South Yorkshire home slammed for poor care of emaciated OAP

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A CORONER has launched a scathing attack on a South Yorkshire care home after an emaciated pensioner was admitted to hospital weighing less than five-and-a-half stone.

Just five weeks earlier, sprightly Molly Darby, aged 94, had walked into the privately-run home in good health.

She deteriorated so badly at The Beeches Residential Care Home in Wath that she was admitted to hospital as an emergency. Her family claimed she resembled a ‘concentration camp victim’.

Staff nurses found the mum-of-six had a chest infection, pneumonia, pressure sores, septicaemia and ear and urinary infections.

She died two-and-a-half weeks later.

Rotherham coroner Nicola Mundy said: “I find it very alarming that such a vulnerable person who relied on professionals for her care and support was presented to hospital in the way she was. The vulnerable in our society must be properly cared for on all levels and their dignity protected.

“I think Mrs Darby was not afforded the care and dignity she deserved.”

Nurse Julie Norton, who received Molly at Barnsley Hospital said: “It was quite upsetting. She was really, really frail. When I was changing her bedding with another nurse we were all quite upset and distressed.”

When matron Karen Sharpe saw Molly she contacted social services.

The Rotherham inquest heard Molly was assessed as at risk of malnutrition four months before she went into the home.

Her son Jim, 72, a retired miner, said his mother was ‘sprightly’ when she was at home in West Melton, near Rotherham. But she developed dementia and needed 24-hour care so her family put her in The Beeches in 2007.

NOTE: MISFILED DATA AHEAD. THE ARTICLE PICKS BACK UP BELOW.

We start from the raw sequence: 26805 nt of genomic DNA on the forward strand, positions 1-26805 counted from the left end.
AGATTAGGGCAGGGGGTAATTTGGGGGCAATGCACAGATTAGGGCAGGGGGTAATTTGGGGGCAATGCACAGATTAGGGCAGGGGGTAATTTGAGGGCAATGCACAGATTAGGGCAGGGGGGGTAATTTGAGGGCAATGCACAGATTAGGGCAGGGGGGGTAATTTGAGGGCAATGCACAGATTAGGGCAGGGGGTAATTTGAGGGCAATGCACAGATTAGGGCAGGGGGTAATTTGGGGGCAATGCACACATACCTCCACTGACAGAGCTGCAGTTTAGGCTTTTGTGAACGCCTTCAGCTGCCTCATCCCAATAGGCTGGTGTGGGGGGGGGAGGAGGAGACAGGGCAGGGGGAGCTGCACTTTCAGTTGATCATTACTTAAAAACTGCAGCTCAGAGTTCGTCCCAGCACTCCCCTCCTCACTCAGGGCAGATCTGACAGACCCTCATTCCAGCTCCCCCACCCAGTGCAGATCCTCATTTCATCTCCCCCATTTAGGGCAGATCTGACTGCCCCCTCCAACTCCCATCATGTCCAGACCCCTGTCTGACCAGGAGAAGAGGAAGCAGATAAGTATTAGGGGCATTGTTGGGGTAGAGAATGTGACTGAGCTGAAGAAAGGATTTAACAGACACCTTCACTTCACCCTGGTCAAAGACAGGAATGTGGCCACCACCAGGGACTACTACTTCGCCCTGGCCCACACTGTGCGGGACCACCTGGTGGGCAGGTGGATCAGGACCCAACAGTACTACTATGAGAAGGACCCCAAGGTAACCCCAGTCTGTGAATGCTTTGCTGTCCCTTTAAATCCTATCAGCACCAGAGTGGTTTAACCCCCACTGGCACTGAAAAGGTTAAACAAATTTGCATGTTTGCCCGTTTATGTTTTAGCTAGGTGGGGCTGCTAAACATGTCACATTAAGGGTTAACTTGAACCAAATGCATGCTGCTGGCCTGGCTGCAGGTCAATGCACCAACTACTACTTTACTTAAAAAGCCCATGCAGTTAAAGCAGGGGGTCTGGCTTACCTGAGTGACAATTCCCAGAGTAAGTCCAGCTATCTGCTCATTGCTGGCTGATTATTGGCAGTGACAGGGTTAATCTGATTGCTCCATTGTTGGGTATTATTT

Mr Darby said he had no reason to believe his mum wasn’t being fed, but said: “The nurse at the hospital said she had never seen anybody come in to hospital from a care home in such a bad state.”

Former Beeches manager Julie Morgan said Molly was helped with hygiene and toileting by staff but she would often refuse to eat.

Care assistant Michelle Burkinshaw said she regularly washed her, bathed her eyes and put cream on her sores.

Pathologist Dr Caroline Quincy said Molly died on August 29, 2007 from broncho-pneumonia.

The 44-bed Beeches was run at the time by the Winnie Care Group but later sold to MHA.

An inquiry in February 2008 by Rotherham Council’s social services department found the previous owners negligent by ‘omission of care’ for Molly.

Recording a narrative verdict, the coroner said: “Her basic care and medical requirements were not satisfactorily met and her decreased mobility increased her risk of developing a chest infection.

“Her nutritional status compromised her ability to cope with the effects of the chest infection, the latter of which led to her death.”

Molly’s son Ray, 68, said: “She hardly saw a doctor in 40 years before she went into that home.”

The coroner said she would write to Winnie Care to ensure they had reviewed all procedures, documentation and training.